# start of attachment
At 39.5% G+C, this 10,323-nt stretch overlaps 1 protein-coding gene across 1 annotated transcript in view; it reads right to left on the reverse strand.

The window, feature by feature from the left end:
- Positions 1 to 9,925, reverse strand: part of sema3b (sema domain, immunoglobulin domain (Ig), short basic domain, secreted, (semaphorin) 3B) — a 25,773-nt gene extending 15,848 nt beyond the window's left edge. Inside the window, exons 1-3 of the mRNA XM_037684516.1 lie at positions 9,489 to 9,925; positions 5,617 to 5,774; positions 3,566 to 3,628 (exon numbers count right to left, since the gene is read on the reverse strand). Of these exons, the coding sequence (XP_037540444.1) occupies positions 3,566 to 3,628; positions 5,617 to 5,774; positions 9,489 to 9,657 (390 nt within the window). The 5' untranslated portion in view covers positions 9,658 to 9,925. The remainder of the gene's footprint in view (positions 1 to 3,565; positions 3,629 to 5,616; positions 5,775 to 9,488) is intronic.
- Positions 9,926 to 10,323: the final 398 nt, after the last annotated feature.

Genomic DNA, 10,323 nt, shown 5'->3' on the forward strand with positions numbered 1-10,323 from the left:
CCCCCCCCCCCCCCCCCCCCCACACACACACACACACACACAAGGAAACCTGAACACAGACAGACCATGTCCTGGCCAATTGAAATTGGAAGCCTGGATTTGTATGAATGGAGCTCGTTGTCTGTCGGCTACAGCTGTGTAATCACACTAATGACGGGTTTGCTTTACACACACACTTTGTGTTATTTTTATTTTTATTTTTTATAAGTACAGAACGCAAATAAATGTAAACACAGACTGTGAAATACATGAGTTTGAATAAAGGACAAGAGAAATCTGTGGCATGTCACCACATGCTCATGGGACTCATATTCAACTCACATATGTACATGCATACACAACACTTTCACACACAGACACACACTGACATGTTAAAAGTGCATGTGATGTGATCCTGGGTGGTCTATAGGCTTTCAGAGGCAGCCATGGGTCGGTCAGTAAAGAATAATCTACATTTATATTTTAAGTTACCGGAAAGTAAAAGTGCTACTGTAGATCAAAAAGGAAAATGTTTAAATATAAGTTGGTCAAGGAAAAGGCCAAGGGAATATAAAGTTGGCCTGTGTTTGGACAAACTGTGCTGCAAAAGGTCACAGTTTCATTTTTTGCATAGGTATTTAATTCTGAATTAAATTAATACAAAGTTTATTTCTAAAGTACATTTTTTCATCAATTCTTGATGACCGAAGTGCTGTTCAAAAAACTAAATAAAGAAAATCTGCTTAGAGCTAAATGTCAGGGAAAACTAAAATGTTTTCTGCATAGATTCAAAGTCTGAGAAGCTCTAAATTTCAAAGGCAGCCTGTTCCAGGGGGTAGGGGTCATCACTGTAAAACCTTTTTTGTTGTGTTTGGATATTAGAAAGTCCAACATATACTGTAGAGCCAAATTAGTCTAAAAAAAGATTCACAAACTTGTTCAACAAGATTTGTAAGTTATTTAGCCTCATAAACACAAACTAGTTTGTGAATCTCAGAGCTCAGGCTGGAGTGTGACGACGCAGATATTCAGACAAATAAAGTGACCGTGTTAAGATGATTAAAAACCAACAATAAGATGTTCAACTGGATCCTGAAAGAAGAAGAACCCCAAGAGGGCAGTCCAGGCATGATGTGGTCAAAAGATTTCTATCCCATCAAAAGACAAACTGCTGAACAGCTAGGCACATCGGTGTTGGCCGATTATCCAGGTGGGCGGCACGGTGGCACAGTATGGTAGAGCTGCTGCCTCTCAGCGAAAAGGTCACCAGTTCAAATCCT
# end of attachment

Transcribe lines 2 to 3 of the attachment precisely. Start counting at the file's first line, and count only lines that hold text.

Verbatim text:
The window, feature by feature from the left end:
- Positions 1 to 9,925, reverse strand: part of sema3b (sema domain, immunoglobulin domain (Ig), short basic domain, secreted, (semaphorin) 3B) — a 25,773-nt gene extending 15,848 nt beyond the window's left edge. Inside the window, exons 1-3 of the mRNA XM_037684516.1 lie at positions 9,489 to 9,925; positions 5,617 to 5,774; positions 3,566 to 3,628 (exon numbers count right to left, since the gene is read on the reverse strand). Of these exons, the coding sequence (XP_037540444.1) occupies positions 3,566 to 3,628; positions 5,617 to 5,774; positions 9,489 to 9,657 (390 nt within the window). The 5' untranslated portion in view covers positions 9,658 to 9,925. The remainder of the gene's footprint in view (positions 1 to 3,565; positions 3,629 to 5,616; positions 5,775 to 9,488) is intronic.